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----- Original Message -----
From: "Mike Richter" <[log in to unmask]>
> 4. We must remember that we are dealing with a monotonically decreasing
> supply of information. That is, not only are the recordings gradually
> disappearing, but we are losing primary sources - those involved in
> creating the works and the recordings - and in many cases secondary ones -
> their descendants, friends and colleagues. Similarly, primary and
secondary
> documentation is lost or discarded. I suggest that the need is not only to
> preserve that material but to make those who have such sources or who are
> such sources aware of the need for preservation and of the availability of
> help in that preservation. A friend was a composer who taught in Los
> Angeles from well before it became a haven for the likes of Schoenberg and
> Stravinsky. He knew them well and regaled us with tales of the musical
> community in that era and of other communities earlier (he had supered for
> Mary Garden's Chicago opera, for example). But he could not be persuaded
to
> record his recollections in any form and when he passed away at age 93, we
> lost the opportunity to access that source. He was sure no one would be
> interested.
> All too often, the passing of a collector means the dispersal or discard
of
> the collection; unless care is taken beforehand, the correlations and
> documentation that represent much of the value is lost. I suppose I'm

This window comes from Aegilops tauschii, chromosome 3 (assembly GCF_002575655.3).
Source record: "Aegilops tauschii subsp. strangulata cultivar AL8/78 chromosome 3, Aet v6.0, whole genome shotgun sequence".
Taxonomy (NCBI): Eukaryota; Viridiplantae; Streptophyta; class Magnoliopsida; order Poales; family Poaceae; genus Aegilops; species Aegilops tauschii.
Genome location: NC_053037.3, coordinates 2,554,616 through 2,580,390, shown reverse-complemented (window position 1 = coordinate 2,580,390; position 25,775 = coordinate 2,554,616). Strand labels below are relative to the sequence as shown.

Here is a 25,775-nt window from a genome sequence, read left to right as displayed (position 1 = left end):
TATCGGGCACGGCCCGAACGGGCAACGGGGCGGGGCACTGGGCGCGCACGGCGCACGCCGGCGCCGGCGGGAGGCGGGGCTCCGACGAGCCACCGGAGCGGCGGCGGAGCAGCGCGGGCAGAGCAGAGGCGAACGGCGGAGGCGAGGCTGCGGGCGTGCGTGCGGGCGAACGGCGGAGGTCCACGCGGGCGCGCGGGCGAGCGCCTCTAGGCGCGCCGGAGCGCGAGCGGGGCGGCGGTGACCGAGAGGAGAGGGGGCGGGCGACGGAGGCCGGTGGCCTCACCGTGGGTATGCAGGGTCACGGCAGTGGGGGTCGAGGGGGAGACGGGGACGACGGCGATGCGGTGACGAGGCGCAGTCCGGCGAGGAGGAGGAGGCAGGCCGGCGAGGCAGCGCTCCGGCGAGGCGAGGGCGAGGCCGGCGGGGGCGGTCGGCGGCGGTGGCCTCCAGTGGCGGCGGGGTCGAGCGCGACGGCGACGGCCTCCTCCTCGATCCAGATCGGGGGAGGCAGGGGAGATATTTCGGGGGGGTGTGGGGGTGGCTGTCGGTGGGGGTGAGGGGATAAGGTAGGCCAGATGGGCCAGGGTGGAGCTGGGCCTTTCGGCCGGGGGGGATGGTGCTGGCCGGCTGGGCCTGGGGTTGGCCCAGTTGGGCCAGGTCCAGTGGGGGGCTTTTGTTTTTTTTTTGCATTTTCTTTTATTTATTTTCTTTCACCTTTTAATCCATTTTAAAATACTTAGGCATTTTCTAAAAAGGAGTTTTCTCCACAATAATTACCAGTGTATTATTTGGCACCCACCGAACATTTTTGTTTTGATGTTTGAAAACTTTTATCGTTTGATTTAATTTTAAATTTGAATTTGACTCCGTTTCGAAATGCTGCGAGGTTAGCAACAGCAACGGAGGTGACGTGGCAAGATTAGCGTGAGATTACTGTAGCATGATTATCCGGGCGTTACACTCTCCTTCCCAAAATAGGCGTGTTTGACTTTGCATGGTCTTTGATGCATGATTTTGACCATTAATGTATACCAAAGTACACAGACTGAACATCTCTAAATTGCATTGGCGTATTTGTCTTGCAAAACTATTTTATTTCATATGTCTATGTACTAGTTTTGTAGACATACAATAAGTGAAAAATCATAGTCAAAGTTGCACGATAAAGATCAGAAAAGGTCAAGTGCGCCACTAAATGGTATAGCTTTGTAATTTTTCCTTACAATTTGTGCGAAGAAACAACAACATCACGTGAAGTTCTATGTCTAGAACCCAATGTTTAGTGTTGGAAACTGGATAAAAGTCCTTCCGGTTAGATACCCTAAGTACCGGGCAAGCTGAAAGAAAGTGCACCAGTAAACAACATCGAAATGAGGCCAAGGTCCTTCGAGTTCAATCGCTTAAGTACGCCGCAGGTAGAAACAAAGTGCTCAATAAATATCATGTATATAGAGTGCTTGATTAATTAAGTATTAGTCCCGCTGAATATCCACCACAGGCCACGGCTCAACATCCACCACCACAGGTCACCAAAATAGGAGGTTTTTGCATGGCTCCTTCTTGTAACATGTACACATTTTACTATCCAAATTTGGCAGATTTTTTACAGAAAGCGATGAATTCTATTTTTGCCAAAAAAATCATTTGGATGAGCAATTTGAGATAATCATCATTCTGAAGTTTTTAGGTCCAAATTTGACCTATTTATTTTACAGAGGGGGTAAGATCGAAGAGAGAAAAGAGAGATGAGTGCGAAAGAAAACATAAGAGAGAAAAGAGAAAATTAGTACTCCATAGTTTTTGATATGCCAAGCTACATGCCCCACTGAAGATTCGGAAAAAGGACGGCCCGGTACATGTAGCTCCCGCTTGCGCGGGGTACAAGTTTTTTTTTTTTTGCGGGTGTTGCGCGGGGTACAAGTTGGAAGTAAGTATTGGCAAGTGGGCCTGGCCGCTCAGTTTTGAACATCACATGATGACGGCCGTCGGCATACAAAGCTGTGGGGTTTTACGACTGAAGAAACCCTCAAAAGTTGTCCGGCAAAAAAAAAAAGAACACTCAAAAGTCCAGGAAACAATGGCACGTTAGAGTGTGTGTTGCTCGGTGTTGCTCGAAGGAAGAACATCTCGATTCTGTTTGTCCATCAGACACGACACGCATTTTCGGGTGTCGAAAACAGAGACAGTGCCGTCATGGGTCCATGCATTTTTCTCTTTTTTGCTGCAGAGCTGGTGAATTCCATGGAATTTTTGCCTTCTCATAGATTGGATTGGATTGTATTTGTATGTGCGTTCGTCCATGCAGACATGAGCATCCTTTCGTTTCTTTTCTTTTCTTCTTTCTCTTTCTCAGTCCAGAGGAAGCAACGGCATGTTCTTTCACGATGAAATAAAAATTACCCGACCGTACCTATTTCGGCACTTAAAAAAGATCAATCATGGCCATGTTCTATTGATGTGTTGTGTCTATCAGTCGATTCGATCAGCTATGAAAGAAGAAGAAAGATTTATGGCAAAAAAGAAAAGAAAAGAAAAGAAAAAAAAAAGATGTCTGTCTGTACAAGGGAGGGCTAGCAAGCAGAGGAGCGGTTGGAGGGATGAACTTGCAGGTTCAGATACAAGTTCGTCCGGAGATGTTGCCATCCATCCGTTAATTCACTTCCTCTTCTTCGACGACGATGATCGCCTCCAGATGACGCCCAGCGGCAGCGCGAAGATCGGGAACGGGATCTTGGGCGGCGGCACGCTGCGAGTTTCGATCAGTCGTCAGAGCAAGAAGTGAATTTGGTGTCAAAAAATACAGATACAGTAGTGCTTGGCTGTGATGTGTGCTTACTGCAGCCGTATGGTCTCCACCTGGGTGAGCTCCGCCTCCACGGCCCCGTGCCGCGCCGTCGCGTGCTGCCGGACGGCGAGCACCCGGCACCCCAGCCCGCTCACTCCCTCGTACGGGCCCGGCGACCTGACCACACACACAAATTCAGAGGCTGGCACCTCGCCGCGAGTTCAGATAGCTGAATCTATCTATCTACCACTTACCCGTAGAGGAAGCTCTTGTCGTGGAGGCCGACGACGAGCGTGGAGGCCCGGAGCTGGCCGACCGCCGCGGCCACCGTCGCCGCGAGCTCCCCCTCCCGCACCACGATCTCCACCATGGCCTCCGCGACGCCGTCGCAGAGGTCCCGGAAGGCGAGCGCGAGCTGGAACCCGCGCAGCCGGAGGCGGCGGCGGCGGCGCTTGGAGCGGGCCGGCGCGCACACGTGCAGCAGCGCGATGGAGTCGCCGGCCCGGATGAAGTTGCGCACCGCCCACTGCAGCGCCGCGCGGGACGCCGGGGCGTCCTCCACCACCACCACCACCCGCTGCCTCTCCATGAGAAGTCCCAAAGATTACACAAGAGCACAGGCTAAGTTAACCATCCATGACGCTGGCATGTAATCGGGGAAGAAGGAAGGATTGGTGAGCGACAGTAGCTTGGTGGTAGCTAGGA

> pleading for a central registry of collections so that one could easily
> find for any special interest where to turn for what has been amassed,
what
> is documented and what may be accepted under what conditions. Even in
> classical recording where early documentation is relatively extensive,
> repositories are not generally known or widely accessible. It is one thing
> for Historic Masters to publish Fonotipia logs and quite another to know
> where to turn for validation or exemplars.
What should be noted here (and, to a certain extent, is) is the fact that
if the collector was also active in discography to any extent, EVERYTHING
he/she/it had discovered and not published will also be lost! Quite often,
the data only existed in a personal memory, without any "hard copies" of
any sort...and even if notes WERE taken, old papers are often casually
discarded as worthless (which they may be in terms of monetary value)

I can think of several collector/discographers we have lost over the past
10-15 years, and in each case a substantial amount of never-published data
was lost as well!

BTW, those involved with this thread might (or should) be aware of "Project
Gramophone," the archiving proposal of Jon Noring!

Steven C. Barr